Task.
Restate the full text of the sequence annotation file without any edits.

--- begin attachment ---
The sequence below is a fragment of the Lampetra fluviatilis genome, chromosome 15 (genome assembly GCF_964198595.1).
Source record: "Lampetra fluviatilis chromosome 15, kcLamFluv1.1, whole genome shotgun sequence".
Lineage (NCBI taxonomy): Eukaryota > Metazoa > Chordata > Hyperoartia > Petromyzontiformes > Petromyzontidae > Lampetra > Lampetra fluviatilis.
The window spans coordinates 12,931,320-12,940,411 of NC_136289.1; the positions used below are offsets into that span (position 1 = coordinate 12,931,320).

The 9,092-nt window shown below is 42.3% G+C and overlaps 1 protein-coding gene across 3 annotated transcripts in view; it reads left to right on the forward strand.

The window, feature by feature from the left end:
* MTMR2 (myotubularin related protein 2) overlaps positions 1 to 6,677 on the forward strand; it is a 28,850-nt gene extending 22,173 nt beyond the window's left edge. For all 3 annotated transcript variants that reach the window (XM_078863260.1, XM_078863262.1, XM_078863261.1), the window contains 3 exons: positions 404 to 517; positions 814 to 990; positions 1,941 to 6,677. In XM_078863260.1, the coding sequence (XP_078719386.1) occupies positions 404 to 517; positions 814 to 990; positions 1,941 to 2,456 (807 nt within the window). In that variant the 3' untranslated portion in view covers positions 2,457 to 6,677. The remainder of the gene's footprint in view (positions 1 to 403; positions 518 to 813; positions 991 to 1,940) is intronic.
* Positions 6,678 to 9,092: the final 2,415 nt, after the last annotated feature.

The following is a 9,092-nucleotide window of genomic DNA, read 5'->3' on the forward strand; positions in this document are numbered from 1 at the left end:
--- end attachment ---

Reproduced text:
The sequence below is a fragment of the Lampetra fluviatilis genome, chromosome 15 (genome assembly GCF_964198595.1).
Source record: "Lampetra fluviatilis chromosome 15, kcLamFluv1.1, whole genome shotgun sequence".
Lineage (NCBI taxonomy): Eukaryota > Metazoa > Chordata > Hyperoartia > Petromyzontiformes > Petromyzontidae > Lampetra > Lampetra fluviatilis.
The window spans coordinates 12,931,320-12,940,411 of NC_136289.1; the positions used below are offsets into that span (position 1 = coordinate 12,931,320).

The 9,092-nt window shown below is 42.3% G+C and overlaps 1 protein-coding gene across 3 annotated transcripts in view; it reads left to right on the forward strand.

The window, feature by feature from the left end:
* MTMR2 (myotubularin related protein 2) overlaps positions 1 to 6,677 on the forward strand; it is a 28,850-nt gene extending 22,173 nt beyond the window's left edge. For all 3 annotated transcript variants that reach the window (XM_078863260.1, XM_078863262.1, XM_078863261.1), the window contains 3 exons: positions 404 to 517; positions 814 to 990; positions 1,941 to 6,677. In XM_078863260.1, the coding sequence (XP_078719386.1) occupies positions 404 to 517; positions 814 to 990; positions 1,941 to 2,456 (807 nt within the window). In that variant the 3' untranslated portion in view covers positions 2,457 to 6,677. The remainder of the gene's footprint in view (positions 1 to 403; positions 518 to 813; positions 991 to 1,940) is intronic.
* Positions 6,678 to 9,092: the final 2,415 nt, after the last annotated feature.

The following is a 9,092-nucleotide window of genomic DNA, read 5'->3' on the forward strand; positions in this document are numbered from 1 at the left end: